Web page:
Dow Heads To The Downside: It's Not Syria

Includes: DIA
by: Kevin Wilbur

The last several days have been full of the news of general stock market price woes and tensions with Syria seem to be high on the headline blame list. On Monday the Dow 30 Industrial Composite Index dropped about 150 points the last hour of trading. Tuesday we saw the Dow shed another 170 points. We find headlines like "Syria concerns weigh on markets" and "Asia joins global equity rout on Syria fears; Nikkei leads losses" leading the financial news. However, the premise that Syrian tensions may be the primary cause of the Dow's woes and the sell -off early this week may be seriously misplaced. Investors and traders may want to look a little deeper before trading on such a premise.

Many analysts have been calling for the possibility of a general stock market correction to start this month. I'm one of them. Last month's earnings announcements were on balance not particularly strong, neither were many forward outlooks. Unemployment in the U.S. also remains a chronic and unresolved problem throughout the economy. In early August Fed tapering concerns mounted again. In response, bonds resumed a trek towards yet another poor monthly performance, their fourth such month in a row, and this time stocks followed. The short-lived aftermath on Thursday and Friday last week following Wednesday's Fed Minutes Release simply paused the Dow's downward trajectory for a couple of days, which isn't an unusual occurrence. Historical seasonal volatility associated within September in the stock market looms right around the corner. Technicals are also breaking down.

In light of these fundamentals, a reference to Syrian tensions is unneeded to account for the market's present weakness and current trading price levels. In fact, it's my observation that the market is performing in a manner and toward price levels consistent with my forecast at the beginning of this month. This week's prices are running right along key quarterly echovector slopes established at key time-points during last week's important Fed Minutes week. This can be seen in the following chart of the DIA ETF, which I will use as a proxy for the large cap stock market composites in my analysis.

(Right click on image of chart to open image in new tab. Left click on the image opened in the new tab to further zoom EchoVector Analysis chart image illustrations and highlights.)


(Click to enlarge)

The chart above highlights key quarterly echovectors at key time-points during last week's important Fed Minutes week. We can see the coordination of last Monday's weekly beginning (as the market set up in anticipation for last Wednesday's Fed Minutes Release) with its echo-back-date Monday one quarter ago. This echovector is highlighted in solid white.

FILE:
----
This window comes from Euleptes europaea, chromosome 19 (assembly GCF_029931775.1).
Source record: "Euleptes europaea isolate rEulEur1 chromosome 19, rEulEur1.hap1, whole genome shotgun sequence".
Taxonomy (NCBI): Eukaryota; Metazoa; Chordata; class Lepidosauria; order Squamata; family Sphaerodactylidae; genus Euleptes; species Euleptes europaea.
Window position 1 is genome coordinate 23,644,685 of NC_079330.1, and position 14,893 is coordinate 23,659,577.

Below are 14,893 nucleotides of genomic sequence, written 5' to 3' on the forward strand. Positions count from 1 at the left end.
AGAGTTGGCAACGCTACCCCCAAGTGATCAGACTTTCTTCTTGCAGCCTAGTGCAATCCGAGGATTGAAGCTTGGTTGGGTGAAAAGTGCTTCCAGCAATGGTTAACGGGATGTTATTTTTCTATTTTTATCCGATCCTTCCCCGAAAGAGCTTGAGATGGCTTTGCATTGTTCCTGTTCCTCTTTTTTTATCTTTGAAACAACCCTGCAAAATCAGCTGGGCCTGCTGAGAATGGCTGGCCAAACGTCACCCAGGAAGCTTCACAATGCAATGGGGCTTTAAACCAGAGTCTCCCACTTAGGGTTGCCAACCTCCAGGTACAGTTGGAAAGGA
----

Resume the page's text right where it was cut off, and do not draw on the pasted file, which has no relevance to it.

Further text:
We can also see last Wednesday's extended hour's price low that followed the Fed Minutes Release and its coordination with the extended hours price low with the corresponding Wednesday one quarter ago. This echovector is highlighted in solid grey. Its slope is key here and this echovector was established last week before all the Syrian tension concern hit. Note that the quarterly echovector pivoted downwards also last week (from the white quarterly echovector's slope at the beginning of the week to the grey quarterly echovector's slope on Wednesday after regular hours close).

Looking at the grey-spaced quarterly coordinate forecast echovector that runs from the weekly low of the week that followed the Fed Minutes Release week last quarter, we can now also see that the DIA simply closed right on that coordinate forecast echovector Tuesday this week. This indicates that, at most, Syrian tensions may have just gotten us to the coordinate forecast echovector's price level just a few days earlier than in the corresponding week last quarter.

And when you factor in last quarter's further lows as prices moved into June's primary options expiration day (vertical red-spaced line at 6/21) following the Fed Minutes Release in May, and slope momentums to last week's Fed Minutes Release, and include the weight of similar subsequent quarterly echovector momentum at work forward into the beginning of next month, and also add the effect of potentially coming historical seasonal weakness -- on an annual basis -- for September, then the relative weight of Syrian Tensions and its actual effect on the Dow's current price level becomes spurious. The coordinate blue purple price extension vectors also highlight this as well.

Actual economic fundamentals, and the above technical factors and coordinate echovector flows, and their coordinate forecast echovectors and corresponding pivot point projection levels, and perhaps the long Labor Day Weekend coming up, may account more for current price levels than international headlines may misleadingly indicate.

And on August 7TH I put out an alert in an article titled "Could This Be A Correction That's Coming? An EchoVector Pivot Point Perspective" regarding coming weakness in the stock market. Since then the Dow is down about 700 points or almost 5% -- and the correction may not be over yet.

Disclosure: I have no positions in any stocks mentioned, and no plans to initiate any positions within the next 72 hours. I wrote this article myself, and it expresses my own opinions. I am not receiving compensation for it. I have no business relationship with any company whose stock is mentioned in this article.